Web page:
House Democrats introduce climate-focused infrastructure bill with $33B for renewables
John Siciliano, Washington Examiner
More than $33 billion would go to clean energy, including $8 billion for grid upgrades to accommodate and expand the use of more renewable energy. More than $2 billion would be used to install solar panels in low-income and underserved neighborhoods and communities.
Interior chief dismisses climate concerns in first Natural Resources hearing: ‘I haven’t lost any sleep over it’
Miranda Green, The Hill
Democratic House lawmakers on Wednesday pressured Interior Secretary David Bernhardt to commit to considering climate change in all future agency decisions, but the former energy lobbyist wouldn’t take the bait.
Republican blocked from testifying says Steny Hoyer doesn’t care about climate change
Josh Siegel, Washington Examiner
“His main concern is not solving climate change,” Curbelo told the Washington Examiner. “It’s blocking me from an opportunity he thinks could be beneficial to me in a future run for office that may not even happen. It’s really just short-sighted.”
BLM removes conservation language from press releases
Scott Streater and Jennifer Yachnin, E&E News
Specifically, BLM removed this sentence: “The agency’s mission is to sustain the health, diversity, and productivity of America’s public lands for the use and enjoyment of present and future generations.”
Lawmakers at odds over how to tackle spread of harmful chemicals in water
Rebecca Beitsch, The Hill
Members of the House Energy and Commerce Committee’s subcommittee on energy and climate change discussed 13 different approaches to address the growing issue of the chemicals, technically known as per- and polyfluoroalkyl substances, or PFAS.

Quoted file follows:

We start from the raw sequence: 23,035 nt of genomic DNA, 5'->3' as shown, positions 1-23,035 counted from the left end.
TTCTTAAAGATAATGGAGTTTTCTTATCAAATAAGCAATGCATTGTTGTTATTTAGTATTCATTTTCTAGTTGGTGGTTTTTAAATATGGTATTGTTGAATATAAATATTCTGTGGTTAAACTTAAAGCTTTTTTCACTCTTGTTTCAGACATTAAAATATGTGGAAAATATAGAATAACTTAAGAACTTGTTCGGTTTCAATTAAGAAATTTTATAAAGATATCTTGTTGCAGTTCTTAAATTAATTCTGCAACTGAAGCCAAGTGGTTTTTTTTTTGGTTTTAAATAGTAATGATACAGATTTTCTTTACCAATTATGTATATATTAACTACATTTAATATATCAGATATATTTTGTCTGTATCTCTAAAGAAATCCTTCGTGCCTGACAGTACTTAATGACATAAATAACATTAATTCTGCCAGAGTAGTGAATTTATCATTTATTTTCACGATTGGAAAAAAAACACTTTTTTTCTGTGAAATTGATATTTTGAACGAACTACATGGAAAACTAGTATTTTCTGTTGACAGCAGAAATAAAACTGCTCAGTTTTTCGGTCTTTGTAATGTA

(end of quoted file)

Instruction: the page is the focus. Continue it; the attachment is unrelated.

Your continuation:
Brent oil hovers around $72 on Middle East tensions
Shadia Nasralla, Reuters
Oil prices rose on Thursday for a third day running as fears of supply disruption amid heightened tensions in the Middle East overshadowed swelling U.S. crude inventories.
Oil and Natural Gas
US EPA still aiming for June 1 approval of higher ethanol blend
Meghan Gordon, S&P Global Platts
The US Environmental Protection Agency said Wednesday it still plans to approve sales of higher ethanol blends before the US summer driving season starts June 1, when E15 would otherwise be banned.
Midwest Flooding Exposes Another Oil Pipeline Risk — on Keystone XL’s Route
Neela Banerjee, InsideClimate News
Now, the catastrophic spring flooding that devastated parts of Nebraska has swept that threat into the spotlight, as the Trump administration works to fast-track construction by overriding environmental reviews.
Occidental’s $56bn gamble to find value in shale
Ed Crooks, Financial Times
Buying Anadarko, one of the largest US independent oil and gas groups, with assets around the world from Texas to Mozambique, will double the size of Occidental. It will also saddle the company with debts of around $50bn, in return for a business that has been failing to cover its capital spending from its operating cash flows.
Utilities and Infrastructure
Texas lawmakers may stiffen penalties for pipeline damage
Clarice Silber, The Associated Press
Lawmakers in Texas are considering a bill that would stiffen penalties for damaging or trespassing around oil and gas operations despite opposition from environmental groups who say it would quell peaceful protests and overly criminalize offenses.
Electric Car Tax Credit Bill Will Cost $16 Billion, Critics Say
Ari Natter, Bloomberg
The analysis of legislation by Senator Debbie Stabenow, a Michigan Democrat, to grant automakers a $7,000 tax credit for an additional 400,000 vehicles was commissioned by American Fuel & Petrochemical Manufacturers, a Washington trade group.
VW Will Make Its Own Batteries to Power an Electric Future
Alex Davies, Wired
Four years after getting caught cheating emissions standards with millions of diesel-powered cars, Volkswagen has become the most (outwardly, at least) zealous of converts to an electric future. By 2028, it intends to offer 70 battery-powered models.
Utilities Charging Customers For Coal Clean-Up Face Blowback
David R. Baker and Jim Efstathiou Jr., Bloomberg
Officials from Virginia to North Carolina to South Carolina are pushing back on utilities’ plans to charge customers for the costs of shuttering coal-ash ponds, long the primary way of storing residue from burning the fuel.